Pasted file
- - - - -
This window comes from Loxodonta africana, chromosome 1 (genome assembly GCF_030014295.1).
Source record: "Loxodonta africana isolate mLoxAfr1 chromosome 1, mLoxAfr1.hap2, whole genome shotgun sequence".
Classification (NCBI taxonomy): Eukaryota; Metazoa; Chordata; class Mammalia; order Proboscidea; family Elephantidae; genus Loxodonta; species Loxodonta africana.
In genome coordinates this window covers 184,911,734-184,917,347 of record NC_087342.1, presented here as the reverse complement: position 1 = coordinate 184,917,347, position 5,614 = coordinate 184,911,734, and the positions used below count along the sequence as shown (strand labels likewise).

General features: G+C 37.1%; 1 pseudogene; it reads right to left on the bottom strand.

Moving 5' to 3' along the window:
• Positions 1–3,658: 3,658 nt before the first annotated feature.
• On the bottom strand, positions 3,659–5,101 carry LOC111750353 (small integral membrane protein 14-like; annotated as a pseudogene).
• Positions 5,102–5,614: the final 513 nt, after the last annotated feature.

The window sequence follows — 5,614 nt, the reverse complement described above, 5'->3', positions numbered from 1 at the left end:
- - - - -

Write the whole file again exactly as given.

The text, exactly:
This window comes from Loxodonta africana, chromosome 1 (genome assembly GCF_030014295.1).
Source record: "Loxodonta africana isolate mLoxAfr1 chromosome 1, mLoxAfr1.hap2, whole genome shotgun sequence".
Classification (NCBI taxonomy): Eukaryota; Metazoa; Chordata; class Mammalia; order Proboscidea; family Elephantidae; genus Loxodonta; species Loxodonta africana.
In genome coordinates this window covers 184,911,734-184,917,347 of record NC_087342.1, presented here as the reverse complement: position 1 = coordinate 184,917,347, position 5,614 = coordinate 184,911,734, and the positions used below count along the sequence as shown (strand labels likewise).

General features: G+C 37.1%; 1 pseudogene; it reads right to left on the bottom strand.

Moving 5' to 3' along the window:
• Positions 1–3,658: 3,658 nt before the first annotated feature.
• On the bottom strand, positions 3,659–5,101 carry LOC111750353 (small integral membrane protein 14-like; annotated as a pseudogene).
• Positions 5,102–5,614: the final 513 nt, after the last annotated feature.

The window sequence follows — 5,614 nt, the reverse complement described above, 5'->3', positions numbered from 1 at the left end: